UPDATE: 8:45 a.m. CT August 7, 2019
EL PASO, Texas -- Democratic presidential candidate Beto O'Rourke is attending an El Paso, Texas community rally timed to serve as counterprogramming to President Donald Trump's visit.
An El Paso native, O'Rourke will address the (hash)ElPasoStrong event at a park Wednesday afternoon, during Trump's visit. O'Rourke is also attending a morning remembrance at a high school and making an evening visit to a makeshift memorial outside the Walmart where a gunman killed 22 people.
In February, during a packed Trump rally in El Paso supporting a U.S.-Mexico border wall, O'Rourke drew thousands with his own counter speech across the street.
Trump tweeted that he had "trounced'' O'Rourke at those dueling February events, adding that O'Rourke should respect victims and law enforcement and "be quiet.''
O'Rourke tweeted: "El Paso will not be quiet and neither will I.''
President Donald Trump's plan to carry a message of national unity and healing to the sites of the most recent mass shootings in America is drawing skepticism from some local residents as well as Democratic candidates.
Trump is expected to visit Dayton, Ohio, on Wednesday morning and El Paso, Texas, in the afternoon to praise first responders and console family members and survivors. A White House spokesman, Hogan Gidley, says Trump also wants to have a conversation about ways to head off such violence in the future.
Critics of the president point to his own divisive language and his anti-immigrant rhetoric that sounds much like that of the El Paso gunman. Some go so far as to say he has helped to create the hatred that made the shootings possible.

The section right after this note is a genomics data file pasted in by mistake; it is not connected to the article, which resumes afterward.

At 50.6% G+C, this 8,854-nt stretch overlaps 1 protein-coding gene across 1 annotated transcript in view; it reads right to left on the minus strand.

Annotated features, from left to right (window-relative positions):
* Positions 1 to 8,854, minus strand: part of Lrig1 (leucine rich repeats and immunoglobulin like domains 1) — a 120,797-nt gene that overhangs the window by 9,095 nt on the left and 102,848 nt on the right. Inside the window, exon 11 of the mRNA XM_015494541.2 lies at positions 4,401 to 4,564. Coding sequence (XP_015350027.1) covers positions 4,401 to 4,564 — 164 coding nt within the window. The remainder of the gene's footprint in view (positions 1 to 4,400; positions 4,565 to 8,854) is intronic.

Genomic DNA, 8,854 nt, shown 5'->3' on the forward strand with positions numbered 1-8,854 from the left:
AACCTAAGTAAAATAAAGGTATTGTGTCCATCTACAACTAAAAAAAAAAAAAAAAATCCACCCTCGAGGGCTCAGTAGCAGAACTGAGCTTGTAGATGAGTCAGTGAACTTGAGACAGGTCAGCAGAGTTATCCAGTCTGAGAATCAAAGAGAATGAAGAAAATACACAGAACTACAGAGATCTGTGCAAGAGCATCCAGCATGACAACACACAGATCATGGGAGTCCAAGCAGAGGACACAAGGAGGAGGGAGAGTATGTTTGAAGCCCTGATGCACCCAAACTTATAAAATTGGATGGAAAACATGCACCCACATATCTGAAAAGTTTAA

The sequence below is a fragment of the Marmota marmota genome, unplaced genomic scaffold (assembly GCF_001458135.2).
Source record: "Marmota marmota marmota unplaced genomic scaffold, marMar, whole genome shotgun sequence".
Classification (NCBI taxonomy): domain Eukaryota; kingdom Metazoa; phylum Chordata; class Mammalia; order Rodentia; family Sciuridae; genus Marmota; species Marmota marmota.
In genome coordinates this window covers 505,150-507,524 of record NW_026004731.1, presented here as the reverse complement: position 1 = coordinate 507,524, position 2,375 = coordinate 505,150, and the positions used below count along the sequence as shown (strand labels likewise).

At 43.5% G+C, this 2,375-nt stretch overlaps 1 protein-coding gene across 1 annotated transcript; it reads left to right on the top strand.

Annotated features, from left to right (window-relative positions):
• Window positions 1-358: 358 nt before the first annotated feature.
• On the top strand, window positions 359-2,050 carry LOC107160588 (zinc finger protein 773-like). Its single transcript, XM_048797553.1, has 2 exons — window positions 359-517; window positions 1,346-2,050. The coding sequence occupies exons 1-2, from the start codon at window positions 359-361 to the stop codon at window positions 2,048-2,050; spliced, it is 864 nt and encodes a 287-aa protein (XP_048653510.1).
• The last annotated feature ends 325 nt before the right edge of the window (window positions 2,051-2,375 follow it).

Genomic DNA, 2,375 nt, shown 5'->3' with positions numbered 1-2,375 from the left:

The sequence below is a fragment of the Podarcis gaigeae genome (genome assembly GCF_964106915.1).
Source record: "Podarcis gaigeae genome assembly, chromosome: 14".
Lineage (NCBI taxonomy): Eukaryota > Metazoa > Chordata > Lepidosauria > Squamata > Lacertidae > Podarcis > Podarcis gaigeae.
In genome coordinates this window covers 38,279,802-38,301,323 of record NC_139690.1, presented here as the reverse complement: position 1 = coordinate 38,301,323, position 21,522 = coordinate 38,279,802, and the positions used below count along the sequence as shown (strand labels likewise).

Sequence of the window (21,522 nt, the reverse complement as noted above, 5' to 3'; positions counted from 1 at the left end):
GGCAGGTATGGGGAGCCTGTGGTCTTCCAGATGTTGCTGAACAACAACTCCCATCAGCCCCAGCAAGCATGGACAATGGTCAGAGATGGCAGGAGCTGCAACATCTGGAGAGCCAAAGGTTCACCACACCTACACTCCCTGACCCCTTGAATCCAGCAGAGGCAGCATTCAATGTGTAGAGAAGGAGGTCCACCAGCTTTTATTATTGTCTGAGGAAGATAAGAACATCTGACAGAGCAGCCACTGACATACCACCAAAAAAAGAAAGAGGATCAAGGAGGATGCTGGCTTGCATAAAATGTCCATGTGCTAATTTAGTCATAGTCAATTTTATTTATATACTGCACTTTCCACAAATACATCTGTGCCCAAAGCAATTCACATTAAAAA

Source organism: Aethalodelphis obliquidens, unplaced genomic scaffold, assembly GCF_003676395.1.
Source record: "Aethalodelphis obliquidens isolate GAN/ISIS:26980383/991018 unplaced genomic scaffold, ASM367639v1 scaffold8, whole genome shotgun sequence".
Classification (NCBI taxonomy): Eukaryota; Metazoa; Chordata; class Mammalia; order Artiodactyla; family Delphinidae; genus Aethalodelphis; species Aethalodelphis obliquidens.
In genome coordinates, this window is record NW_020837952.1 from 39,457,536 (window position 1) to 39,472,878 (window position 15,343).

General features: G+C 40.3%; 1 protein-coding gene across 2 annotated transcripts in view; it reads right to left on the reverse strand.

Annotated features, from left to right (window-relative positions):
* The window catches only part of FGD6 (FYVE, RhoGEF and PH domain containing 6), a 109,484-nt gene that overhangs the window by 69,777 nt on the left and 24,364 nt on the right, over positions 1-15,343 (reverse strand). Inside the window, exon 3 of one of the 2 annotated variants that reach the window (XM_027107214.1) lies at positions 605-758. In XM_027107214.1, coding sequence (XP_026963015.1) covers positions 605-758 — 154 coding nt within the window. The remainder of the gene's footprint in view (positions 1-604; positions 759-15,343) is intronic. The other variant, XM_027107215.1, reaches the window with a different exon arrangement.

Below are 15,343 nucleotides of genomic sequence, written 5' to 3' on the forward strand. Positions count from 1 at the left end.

Three days after a man opened fire at one of its stores in El Paso, Texas, and left at least 22 dead, the nation's largest retailer is faced with how to make its workers and customers feel safe.
The discounter has long dealt with violent crimes at its stores across the country, but a Walmart spokesman confirmed the El Paso store shooting was the deadliest in the company's history.
Walmart launched computer-based active shooter training in 2015 for all its employees and last month, it started incorporating virtual reality technology.
But most of its efforts are focused on curbing shoplifting. Hargrove said Walmart is reviewing its security protocols.
The death toll stands at 22, with seven victims from Mexico, 13 from the U.S., and two people with an unkown origin.
More than two dozen other people were wounded. Fifteen patients are currently in the hospital including an infant who suffered broken bones. Nine people have already been discharged.